In effect, the movement toward leniency was less the product of the reformers' rejection of the spectacular punishment of criminal acts, which continued for the Indians in an attenuated form at the local provisorato del ordinario level, and more a recognition, on the part of most priests and secular officials, that what colonial order called for most was the eradication from Indian life of the myriad of seemingly banal deviations from Spanish cultural habits and social customs.

The friars, in their letters, sermons, doctrinal works, and detailed manuals for confessors, were quick to argue that every gesture and thought, from those associated with sexual life and domestic practice to the magical and empirical procedures employed in agriculture, the crafts, and social relations, had to be disciplined, retrained, and rechanneled, so as I would add to serve the interests of those who wielded power in the colony.

To discover and punish these minute illegalities, systematic and pervasive forms of intervention were necessary. In this situation the Inquisition's attention to the scandalous cases of a few indigenous cult leaders [36] was clearly a dangerous and wasteful display of colonial power. Furthermore, too much delinquency went unperceived by most Spaniards and. Meanwhile, as these minor infractions continued to escape the grip of the authorities, they helped to reinforce and legitimate sociocultural and political alternatives to the habits and practices necessary for the formation of a homogeneous, predictable, and submissive population.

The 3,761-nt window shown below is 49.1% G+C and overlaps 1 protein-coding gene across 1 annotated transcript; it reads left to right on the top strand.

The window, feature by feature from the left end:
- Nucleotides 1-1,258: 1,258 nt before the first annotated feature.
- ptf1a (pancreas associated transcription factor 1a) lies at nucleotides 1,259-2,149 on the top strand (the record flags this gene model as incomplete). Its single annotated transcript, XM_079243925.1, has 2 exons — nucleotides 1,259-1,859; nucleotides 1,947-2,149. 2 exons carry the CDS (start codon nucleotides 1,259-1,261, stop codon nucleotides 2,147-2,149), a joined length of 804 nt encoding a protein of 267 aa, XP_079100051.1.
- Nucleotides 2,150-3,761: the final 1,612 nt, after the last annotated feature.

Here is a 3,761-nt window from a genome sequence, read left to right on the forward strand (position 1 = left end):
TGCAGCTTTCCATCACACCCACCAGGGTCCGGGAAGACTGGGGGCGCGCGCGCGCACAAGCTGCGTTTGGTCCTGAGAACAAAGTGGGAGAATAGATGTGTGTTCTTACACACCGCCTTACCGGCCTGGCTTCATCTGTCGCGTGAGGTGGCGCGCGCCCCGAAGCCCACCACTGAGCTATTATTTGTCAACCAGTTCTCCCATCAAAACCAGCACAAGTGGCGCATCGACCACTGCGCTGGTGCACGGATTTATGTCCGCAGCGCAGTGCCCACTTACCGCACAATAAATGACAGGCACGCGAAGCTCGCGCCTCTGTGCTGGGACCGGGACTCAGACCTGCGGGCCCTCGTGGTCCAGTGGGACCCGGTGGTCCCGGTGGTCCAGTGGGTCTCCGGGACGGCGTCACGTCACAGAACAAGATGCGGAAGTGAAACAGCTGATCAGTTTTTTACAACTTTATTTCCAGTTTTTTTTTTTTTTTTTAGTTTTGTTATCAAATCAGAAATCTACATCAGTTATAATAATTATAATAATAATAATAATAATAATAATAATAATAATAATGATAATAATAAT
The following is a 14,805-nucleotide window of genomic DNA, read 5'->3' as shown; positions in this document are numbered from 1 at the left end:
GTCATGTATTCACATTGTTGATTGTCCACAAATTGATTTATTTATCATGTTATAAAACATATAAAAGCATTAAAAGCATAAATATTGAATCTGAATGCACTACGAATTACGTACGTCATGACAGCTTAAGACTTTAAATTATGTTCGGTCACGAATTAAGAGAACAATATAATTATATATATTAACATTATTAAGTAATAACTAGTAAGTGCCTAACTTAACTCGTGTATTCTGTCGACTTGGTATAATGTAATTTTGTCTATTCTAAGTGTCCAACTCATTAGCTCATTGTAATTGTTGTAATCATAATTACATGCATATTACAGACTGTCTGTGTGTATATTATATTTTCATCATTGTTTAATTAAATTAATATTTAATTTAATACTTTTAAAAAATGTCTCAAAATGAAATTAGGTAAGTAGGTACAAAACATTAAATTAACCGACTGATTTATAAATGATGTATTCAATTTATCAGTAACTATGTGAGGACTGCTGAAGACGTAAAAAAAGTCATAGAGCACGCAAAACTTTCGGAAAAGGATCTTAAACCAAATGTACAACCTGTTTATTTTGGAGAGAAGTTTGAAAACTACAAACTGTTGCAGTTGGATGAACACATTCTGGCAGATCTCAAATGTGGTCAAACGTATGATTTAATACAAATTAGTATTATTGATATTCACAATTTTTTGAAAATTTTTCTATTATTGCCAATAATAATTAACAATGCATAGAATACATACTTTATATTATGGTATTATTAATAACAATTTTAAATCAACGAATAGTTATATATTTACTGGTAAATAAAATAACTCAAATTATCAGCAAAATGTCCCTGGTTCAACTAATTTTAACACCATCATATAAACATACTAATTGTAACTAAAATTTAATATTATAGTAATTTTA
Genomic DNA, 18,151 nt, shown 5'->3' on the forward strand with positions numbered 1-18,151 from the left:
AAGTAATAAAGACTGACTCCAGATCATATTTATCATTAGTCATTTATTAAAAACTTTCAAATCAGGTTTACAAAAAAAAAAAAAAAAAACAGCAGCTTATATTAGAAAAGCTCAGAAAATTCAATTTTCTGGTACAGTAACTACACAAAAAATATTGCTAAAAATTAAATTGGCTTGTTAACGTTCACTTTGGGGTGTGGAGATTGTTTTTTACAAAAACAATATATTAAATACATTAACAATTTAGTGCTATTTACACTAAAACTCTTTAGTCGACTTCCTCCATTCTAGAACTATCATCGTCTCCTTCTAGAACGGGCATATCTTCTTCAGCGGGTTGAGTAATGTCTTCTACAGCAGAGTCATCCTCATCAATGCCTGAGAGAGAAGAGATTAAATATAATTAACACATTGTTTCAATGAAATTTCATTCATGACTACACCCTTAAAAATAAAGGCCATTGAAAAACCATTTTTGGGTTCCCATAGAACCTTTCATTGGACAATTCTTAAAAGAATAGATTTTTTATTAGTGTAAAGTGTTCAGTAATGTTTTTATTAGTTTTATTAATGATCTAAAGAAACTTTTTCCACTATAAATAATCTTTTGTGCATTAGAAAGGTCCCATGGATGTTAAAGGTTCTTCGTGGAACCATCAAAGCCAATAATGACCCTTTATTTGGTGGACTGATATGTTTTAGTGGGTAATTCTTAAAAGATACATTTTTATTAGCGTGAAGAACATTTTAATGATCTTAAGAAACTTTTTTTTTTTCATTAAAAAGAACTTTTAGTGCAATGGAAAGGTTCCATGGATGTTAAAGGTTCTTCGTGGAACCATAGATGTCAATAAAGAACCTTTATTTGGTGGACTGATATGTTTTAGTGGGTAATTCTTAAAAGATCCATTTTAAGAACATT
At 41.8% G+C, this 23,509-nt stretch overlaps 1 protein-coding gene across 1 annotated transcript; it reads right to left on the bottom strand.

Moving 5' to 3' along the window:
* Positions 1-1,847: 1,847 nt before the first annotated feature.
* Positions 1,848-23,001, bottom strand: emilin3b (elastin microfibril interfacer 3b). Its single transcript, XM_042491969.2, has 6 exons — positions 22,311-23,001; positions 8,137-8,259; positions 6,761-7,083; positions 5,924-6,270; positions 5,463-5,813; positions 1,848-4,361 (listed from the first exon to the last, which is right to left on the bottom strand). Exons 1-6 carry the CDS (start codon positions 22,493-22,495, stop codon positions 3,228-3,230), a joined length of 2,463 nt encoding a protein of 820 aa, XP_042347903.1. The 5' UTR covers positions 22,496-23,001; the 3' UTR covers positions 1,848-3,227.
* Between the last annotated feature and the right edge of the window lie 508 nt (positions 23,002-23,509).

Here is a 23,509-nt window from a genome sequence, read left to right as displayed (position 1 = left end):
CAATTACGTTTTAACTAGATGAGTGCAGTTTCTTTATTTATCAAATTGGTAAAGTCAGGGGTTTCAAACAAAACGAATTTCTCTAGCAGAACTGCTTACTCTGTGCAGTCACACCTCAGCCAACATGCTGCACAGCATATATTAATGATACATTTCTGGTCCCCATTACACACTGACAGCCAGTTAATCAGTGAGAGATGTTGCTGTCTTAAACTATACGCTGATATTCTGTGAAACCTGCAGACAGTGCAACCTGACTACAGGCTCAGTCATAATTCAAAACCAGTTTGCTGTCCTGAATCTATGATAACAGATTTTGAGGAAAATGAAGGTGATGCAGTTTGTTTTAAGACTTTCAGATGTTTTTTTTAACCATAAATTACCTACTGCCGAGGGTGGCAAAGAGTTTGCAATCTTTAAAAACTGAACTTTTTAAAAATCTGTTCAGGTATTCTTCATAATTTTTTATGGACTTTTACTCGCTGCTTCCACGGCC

Although the need to impose some form of consistent and uniform discipline had been coming to light since the early s, a substantial division in the Spanish perception of the level and nature of native resistance to Christianity made it impossible to implement one. On one level, these representations were slowly being challenged by the ethnographic studies undertaken during this time, primarily those begun by Olmos in The Indian Inquisition, however, did end. And, in particular, its demise came about because it had been organized to function only among the baptized, who presumably already shared with the inquisitor the basic idea of what was and was not an infraction.

If this is the case, it follows that the Holy Office was ill suited to discipline a people who did not share its basic cultural or penal assumptions. Before the spectacle of the stake could move beyond striking fear in the hearts of the natives to transforming their behavior permanently, they had to know the prohibitions of the Holy Office and accept the illegality of the things prohibited.